A week or two ago, I came across this article from the Chicago Tribune. I can't remember who shared the link, but I appreciate them providing proof that I am not alone in my schizophrenic reading habits. Julia Keller, the author of the article, contends that "Life...is enriched year-round when lived amid a multiplicity of books, all of which you're reading concurrently."
Dave is a "serial reader...plowing through a single book without pausing to read anything else." He is also a firm proponent of the "You started it, you have to finish it" school of reading theory - another area where we disagree. If, after about a hundred pages, I don't feel any interest in knowing how a story comes out, I'm on to the next book. Life is too short to waste time on bad books. But today we're focusing on "multi-reading" (like multi-tasking only more fun).
I always have multiple books in progress. Number one is my "main book", the one on which I focus the majority of my pleasure-reading time. This is usually a book I own or have properly borrowed from the library. However, you are all aware of my library job and my possibly-illegal addiction to sneaking out the new arrivals before their pub. date so, occasionally - I'm seriously trying to wean myself - I put aside my main book to race through a new book so it can be catalogued, processed and shelved by release date, then I return to my regularly scheduled book.
I'm not a fan of listening to the radio, so I keep an audio book in my car and listen in spurts. Since we live four blocks from the library and one block from the grocery store, my daily drive time is minimal, so this story can take weeks to get through. For that reason, I choose something light, without an intricate plot that requires lots of attention.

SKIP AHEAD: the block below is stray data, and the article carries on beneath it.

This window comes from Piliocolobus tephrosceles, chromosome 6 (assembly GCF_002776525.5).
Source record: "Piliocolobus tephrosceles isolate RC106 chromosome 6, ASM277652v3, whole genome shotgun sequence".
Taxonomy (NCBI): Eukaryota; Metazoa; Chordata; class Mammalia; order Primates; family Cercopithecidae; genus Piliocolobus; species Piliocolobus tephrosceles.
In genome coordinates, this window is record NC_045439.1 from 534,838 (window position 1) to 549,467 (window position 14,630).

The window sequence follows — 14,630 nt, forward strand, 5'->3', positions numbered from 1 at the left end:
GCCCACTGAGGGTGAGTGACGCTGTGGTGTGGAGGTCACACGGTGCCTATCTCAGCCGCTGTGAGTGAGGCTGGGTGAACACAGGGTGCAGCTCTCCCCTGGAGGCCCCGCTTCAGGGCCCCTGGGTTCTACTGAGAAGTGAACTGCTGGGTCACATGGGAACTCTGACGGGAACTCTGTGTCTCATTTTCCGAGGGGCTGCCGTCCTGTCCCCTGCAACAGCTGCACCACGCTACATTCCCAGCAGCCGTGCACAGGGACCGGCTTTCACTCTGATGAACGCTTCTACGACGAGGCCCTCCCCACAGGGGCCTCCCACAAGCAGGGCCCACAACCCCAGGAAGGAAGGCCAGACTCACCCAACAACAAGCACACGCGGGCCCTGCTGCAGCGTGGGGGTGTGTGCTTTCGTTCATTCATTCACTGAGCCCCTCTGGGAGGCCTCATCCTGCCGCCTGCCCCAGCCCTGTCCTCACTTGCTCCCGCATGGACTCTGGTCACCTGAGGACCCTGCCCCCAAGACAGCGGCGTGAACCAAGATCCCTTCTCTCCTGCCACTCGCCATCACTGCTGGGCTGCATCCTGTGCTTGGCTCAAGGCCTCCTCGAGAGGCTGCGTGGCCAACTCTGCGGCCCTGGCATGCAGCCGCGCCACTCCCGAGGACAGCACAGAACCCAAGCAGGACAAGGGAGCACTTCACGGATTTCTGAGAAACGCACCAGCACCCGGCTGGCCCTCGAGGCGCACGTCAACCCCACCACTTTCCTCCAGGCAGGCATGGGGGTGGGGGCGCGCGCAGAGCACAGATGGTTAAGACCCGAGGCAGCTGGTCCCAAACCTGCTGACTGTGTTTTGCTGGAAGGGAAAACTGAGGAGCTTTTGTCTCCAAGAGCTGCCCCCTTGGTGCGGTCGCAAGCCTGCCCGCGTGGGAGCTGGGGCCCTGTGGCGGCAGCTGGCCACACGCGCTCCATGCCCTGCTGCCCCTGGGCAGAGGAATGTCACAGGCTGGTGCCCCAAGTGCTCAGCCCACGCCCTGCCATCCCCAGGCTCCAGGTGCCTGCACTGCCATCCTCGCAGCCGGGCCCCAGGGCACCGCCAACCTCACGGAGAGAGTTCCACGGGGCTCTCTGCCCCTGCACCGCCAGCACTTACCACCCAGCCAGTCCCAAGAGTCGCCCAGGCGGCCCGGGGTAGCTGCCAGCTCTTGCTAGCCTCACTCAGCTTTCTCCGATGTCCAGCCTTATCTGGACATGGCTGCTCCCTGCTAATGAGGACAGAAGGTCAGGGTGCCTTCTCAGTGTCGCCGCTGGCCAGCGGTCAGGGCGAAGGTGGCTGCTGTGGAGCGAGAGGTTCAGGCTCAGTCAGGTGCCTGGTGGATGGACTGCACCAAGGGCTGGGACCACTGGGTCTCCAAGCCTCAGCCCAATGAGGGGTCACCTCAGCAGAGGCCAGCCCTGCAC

I keep a different audio book in progress on my MP3. I have sleep issues so listening to a story gives me something to focus on rather than my 101 real and/or imaginary problems. Since the idea is to soothe me to sleep, this is usually a re-read - something I'm familiar enough with that I can pick it up from approximately where I fell asleep and be none the worse for missing a page or two.
I live by Mythbuster Adam Savage's adage, "I reject your reality and substitute my own", so non-fiction is rarely a part of my reading world, but occasionally it's necessary in order to complete a challenge, or for educational purposes or (heaven forbid!) just because a topic catches my interest. Since I go into withdrawals without a regular fiction fix,I tend to take my reality in small doses interspersed into my main book.
As if that's not enough, I keep an emergency book in my car for waiting rooms, single lunches or unexpected road-side stops; and one in the bathroom - and we'll just leave that alone.
This multi-reading scheme may seem scattered to the serial-readers among you, and it may well be a symptom of my disorderly mind, but I prefer to think of it as exercise for the brain. I'm staving of dimentia by tracking multiple plots. Are you a multi-reader?